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A copyright office is a government office that administers copyrights and protections of copyrighted works. It is common to find a copyright office in a nation's capital, usually in the same district as other government offices and buildings. Such buildings may be attached to sizeable archives, used to store copyrighted material and information about copyrights. These archives can be a valuable research resource not just for people involved in copyrighting things, but also for historians.
When people wish to copyright something, they approach the copyright office to register it. Forms are filled out to demonstrate that the work is original, and the person attempting to copyright it is the creator and has the right to do so. Copyright offices handle electronic and physical works ranging from symphony compositions to e-books.
One important aspect of the work done in copyright offices around the world is maintenance of archives that can be used to trace chain of title. This information is used to determine who is currently in possession of the copyright for a given work. People need this information if they are filing suit for copyright infringement or if they are interested in adapting the work and need to contact the creator to get permission.
Copyright offices determine when works are "orphaned," meaning that, although they are still technically protected by copyright, no one has the right to enforce the copyright. Copyrights cover varying periods of time, depending on the nation and when something was registered. There may be situations in which a creator died and left no survivors, and there are proposals that this type of work should enter public domain because no one is available to exercise ownership.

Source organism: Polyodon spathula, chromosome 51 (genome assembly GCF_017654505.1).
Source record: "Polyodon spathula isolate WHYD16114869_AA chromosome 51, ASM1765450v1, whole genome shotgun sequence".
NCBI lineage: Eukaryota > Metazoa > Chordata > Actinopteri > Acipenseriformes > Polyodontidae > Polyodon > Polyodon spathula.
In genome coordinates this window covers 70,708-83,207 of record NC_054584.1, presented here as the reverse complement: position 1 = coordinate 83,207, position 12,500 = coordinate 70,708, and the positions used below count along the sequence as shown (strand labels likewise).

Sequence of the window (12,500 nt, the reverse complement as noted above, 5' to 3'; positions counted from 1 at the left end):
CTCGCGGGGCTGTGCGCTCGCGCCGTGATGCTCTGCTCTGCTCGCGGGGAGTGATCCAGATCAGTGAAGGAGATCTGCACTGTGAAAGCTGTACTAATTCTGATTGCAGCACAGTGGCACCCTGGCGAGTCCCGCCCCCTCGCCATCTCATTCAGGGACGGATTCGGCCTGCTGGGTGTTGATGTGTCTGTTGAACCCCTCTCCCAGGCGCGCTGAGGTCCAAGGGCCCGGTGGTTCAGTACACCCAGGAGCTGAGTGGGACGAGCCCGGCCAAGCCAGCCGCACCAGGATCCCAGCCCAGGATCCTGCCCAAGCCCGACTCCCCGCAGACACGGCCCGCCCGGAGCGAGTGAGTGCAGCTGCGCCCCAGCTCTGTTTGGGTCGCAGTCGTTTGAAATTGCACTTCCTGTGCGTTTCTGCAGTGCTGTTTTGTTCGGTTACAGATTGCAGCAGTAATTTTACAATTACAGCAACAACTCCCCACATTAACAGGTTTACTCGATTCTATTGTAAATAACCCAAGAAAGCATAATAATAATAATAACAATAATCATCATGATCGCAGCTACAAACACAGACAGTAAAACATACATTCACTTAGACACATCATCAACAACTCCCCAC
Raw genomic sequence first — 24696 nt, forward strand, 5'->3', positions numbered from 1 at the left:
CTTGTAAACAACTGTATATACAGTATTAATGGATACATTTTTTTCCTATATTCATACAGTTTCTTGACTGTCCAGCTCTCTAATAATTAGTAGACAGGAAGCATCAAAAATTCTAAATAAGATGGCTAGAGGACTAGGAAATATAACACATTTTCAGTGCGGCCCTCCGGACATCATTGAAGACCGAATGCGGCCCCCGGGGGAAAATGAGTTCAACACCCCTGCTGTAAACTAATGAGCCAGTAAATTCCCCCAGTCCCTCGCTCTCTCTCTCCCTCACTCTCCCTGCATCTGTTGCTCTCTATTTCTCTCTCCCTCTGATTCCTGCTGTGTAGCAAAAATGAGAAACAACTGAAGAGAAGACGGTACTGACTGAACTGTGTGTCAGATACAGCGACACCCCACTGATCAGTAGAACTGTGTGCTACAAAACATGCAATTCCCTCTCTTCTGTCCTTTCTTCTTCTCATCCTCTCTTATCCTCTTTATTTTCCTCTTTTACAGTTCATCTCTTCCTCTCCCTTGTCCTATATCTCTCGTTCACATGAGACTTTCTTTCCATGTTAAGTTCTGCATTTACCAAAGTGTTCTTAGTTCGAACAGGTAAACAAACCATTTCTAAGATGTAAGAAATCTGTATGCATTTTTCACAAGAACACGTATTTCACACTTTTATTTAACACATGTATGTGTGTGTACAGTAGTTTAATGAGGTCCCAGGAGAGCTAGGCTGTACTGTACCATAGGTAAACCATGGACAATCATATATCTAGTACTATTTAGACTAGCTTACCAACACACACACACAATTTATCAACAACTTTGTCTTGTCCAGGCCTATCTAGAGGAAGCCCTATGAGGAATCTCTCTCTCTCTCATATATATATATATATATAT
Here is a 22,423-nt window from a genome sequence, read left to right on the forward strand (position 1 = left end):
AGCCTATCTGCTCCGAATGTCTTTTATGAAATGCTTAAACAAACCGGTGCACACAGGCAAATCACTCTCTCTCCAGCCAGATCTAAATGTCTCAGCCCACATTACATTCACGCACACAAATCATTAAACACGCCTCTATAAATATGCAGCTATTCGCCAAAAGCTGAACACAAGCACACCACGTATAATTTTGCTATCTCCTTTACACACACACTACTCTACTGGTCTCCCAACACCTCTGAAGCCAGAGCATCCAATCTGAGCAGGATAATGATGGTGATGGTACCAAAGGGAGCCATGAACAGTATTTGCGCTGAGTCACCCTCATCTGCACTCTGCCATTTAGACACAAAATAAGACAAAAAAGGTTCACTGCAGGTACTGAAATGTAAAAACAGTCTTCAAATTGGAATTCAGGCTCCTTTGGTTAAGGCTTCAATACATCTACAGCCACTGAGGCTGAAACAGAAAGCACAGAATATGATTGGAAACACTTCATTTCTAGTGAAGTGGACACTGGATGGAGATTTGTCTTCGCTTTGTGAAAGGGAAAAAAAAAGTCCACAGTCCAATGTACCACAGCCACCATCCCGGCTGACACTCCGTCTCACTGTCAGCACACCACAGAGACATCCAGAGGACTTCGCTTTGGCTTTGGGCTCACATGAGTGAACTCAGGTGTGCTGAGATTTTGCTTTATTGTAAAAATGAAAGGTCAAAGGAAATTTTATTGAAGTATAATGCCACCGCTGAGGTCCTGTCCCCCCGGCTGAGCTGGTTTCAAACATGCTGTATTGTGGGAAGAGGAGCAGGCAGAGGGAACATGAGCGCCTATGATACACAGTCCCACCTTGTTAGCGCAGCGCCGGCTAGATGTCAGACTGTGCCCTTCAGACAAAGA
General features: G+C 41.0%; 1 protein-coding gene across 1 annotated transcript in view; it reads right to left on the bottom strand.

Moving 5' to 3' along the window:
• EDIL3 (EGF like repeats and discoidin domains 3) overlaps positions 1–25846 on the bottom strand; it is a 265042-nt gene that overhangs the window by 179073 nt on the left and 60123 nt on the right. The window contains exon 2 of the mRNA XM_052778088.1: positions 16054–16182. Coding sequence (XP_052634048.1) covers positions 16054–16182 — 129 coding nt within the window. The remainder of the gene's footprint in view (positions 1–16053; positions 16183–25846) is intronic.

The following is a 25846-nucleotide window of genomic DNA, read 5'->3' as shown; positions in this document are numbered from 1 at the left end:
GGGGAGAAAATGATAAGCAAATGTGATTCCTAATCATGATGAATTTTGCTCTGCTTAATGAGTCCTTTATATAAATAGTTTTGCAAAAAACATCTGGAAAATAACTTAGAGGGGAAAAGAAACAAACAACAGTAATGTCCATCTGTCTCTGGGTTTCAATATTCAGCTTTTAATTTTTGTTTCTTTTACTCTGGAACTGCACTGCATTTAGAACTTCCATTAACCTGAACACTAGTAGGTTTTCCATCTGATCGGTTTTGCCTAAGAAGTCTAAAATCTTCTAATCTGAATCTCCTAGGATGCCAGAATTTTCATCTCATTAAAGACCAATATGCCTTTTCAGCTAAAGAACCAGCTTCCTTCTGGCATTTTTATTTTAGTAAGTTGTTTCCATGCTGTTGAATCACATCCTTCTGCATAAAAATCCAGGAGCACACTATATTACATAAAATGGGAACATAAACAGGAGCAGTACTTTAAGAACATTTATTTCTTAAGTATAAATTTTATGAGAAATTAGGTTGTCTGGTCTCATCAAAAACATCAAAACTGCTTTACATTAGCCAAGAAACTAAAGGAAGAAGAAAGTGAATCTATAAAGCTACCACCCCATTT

The archives in copyright offices can be a very useful resource. Sometimes copies of creative works thought to be lost are found in copyright offices and historians uncover interesting information about noted creative works by delving through archives. This information can include revelations about work produced but never distributed, unexpected artistic collaborations, and misattributions of work. Historical research in the archives of a copyright office is also used to explore trends in creative work to learn more about various eras in a nation's history.
Visitors to a copyright office are usually only allowed access to the archives if they can demonstrate that they are conducting research. Some copyright offices maintain staff members who perform research for members of the public. These employees are usually intimately familiar with the archives, and can conduct very thorough and effective research.
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